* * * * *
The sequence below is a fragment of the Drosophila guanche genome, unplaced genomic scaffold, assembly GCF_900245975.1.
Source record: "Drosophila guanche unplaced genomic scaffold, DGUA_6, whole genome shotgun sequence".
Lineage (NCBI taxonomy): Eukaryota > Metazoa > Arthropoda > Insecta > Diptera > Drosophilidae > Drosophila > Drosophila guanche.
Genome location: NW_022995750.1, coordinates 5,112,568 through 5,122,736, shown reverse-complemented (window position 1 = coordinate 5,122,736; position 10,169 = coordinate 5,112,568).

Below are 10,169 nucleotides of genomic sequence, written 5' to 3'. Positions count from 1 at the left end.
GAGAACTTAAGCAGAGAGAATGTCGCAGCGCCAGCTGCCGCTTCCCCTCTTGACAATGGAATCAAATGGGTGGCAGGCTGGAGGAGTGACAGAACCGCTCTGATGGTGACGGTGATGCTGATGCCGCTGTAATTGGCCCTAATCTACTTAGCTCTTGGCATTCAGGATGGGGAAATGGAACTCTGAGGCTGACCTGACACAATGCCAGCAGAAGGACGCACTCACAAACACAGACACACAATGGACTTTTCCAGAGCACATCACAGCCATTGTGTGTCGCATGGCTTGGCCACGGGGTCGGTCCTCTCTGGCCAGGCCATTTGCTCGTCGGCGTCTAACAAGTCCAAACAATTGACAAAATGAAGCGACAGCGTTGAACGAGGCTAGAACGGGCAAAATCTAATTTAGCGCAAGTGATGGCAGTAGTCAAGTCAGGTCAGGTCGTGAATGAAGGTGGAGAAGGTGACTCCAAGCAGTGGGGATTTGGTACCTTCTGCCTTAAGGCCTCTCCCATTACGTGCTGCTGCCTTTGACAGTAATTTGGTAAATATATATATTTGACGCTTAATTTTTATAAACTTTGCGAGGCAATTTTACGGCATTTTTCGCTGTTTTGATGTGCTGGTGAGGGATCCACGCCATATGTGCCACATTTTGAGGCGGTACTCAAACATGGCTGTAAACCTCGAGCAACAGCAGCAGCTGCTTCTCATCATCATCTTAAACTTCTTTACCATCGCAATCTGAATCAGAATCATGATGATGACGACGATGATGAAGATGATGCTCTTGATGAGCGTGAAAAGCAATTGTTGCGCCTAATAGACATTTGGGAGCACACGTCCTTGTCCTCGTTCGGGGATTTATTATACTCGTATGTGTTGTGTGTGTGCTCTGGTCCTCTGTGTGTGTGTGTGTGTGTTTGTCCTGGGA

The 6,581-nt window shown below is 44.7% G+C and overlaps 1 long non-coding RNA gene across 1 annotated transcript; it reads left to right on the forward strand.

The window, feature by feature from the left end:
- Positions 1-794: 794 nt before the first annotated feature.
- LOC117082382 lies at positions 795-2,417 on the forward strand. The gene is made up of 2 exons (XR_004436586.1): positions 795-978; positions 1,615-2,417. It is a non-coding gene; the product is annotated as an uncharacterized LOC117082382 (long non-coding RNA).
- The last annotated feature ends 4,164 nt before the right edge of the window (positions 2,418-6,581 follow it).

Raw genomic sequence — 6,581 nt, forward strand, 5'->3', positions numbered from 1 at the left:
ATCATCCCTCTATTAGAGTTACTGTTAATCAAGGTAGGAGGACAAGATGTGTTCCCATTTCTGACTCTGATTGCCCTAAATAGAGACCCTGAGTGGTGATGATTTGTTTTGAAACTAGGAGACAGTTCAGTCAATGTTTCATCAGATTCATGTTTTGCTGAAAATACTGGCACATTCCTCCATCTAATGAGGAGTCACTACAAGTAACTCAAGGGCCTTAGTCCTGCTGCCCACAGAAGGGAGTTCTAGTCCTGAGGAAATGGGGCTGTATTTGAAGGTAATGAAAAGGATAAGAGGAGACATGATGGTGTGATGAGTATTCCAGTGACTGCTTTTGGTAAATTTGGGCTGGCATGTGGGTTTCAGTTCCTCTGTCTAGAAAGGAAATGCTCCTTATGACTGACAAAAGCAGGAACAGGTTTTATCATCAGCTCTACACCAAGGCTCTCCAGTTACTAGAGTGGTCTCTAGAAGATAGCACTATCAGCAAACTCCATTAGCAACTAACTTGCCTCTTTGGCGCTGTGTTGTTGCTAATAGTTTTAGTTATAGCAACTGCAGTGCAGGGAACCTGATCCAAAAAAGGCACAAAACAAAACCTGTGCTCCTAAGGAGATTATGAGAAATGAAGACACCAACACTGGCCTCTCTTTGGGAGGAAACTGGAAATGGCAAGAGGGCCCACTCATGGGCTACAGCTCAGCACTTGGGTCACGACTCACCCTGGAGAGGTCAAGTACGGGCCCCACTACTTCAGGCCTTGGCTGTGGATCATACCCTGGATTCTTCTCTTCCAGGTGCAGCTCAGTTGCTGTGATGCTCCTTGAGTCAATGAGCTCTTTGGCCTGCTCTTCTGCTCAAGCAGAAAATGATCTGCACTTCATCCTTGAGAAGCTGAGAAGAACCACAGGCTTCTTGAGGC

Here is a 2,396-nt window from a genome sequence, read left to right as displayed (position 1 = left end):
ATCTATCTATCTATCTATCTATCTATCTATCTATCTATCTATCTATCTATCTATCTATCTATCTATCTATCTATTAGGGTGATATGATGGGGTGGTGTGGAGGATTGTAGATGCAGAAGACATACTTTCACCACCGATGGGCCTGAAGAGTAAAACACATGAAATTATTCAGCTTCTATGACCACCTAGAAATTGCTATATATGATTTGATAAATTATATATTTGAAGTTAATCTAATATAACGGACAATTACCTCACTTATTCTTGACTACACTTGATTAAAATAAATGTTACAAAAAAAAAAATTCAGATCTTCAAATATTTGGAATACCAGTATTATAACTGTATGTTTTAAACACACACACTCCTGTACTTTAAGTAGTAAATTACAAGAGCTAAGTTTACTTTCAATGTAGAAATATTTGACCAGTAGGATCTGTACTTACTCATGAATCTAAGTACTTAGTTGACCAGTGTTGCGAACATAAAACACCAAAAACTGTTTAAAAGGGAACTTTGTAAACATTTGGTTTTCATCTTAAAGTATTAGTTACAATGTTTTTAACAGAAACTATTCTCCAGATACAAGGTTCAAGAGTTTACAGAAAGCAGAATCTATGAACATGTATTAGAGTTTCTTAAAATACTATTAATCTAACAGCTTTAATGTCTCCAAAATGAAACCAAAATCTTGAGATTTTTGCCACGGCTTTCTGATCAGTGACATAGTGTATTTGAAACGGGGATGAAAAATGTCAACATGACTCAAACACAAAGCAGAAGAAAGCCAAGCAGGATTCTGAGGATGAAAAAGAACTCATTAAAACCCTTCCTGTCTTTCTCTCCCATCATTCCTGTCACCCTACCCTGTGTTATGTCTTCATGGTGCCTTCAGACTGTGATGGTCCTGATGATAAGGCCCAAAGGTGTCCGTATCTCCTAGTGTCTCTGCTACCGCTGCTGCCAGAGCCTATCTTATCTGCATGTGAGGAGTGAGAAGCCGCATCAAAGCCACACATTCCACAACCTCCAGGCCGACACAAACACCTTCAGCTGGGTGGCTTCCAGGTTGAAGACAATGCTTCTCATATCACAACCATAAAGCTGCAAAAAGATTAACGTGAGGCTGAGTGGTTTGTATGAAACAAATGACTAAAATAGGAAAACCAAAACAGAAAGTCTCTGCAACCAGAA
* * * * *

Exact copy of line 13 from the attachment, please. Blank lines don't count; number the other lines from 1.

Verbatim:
ATCATCCCTCTATTAGAGTTACTGTTAATCAAGGTAGGAGGACAAGATGTGTTCCCATTTCTGACTCTGATTGCCCTAAATAGAGACCCTGAGTGGTGATGATTTGTTTTGAAACTAGGAGACAGTTCAGTCAATGTTTCATCAGATTCATGTTTTGCTGAAAATACTGGCACATTCCTCCATCTAATGAGGAGTCACTACAAGTAACTCAAGGGCCTTAGTCCTGCTGCCCACAGAAGGGAGTTCTAGTCCTGAGGAAATGGGGCTGTATTTGAAGGTAATGAAAAGGATAAGAGGAGACATGATGGTGTGATGAGTATTCCAGTGACTGCTTTTGGTAAATTTGGGCTGGCATGTGGGTTTCAGTTCCTCTGTCTAGAAAGGAAATGCTCCTTATGACTGACAAAAGCAGGAACAGGTTTTATCATCAGCTCTACACCAAGGCTCTCCAGTTACTAGAGTGGTCTCTAGAAGATAGCACTATCAGCAAACTCCATTAGCAACTAACTTGCCTCTTTGGCGCTGTGTTGTTGCTAATAGTTTTAGTTATAGCAACTGCAGTGCAGGGAACCTGATCCAAAAAAGGCACAAAACAAAACCTGTGCTCCTAAGGAGATTATGAGAAATGAAGACACCAACACTGGCCTCTCTTTGGGAGGAAACTGGAAATGGCAAGAGGGCCCACTCATGGGCTACAGCTCAGCACTTGGGTCACGACTCACCCTGGAGAGGTCAAGTACGGGCCCCACTACTTCAGGCCTTGGCTGTGGATCATACCCTGGATTCTTCTCTTCCAGGTGCAGCTCAGTTGCTGTGATGCTCCTTGAGTCAATGAGCTCTTTGGCCTGCTCTTCTGCTCAAGCAGAAAATGATCTGCACTTCATCCTTGAGAAGCTGAGAAGAACCACAGGCTTCTTGAGGC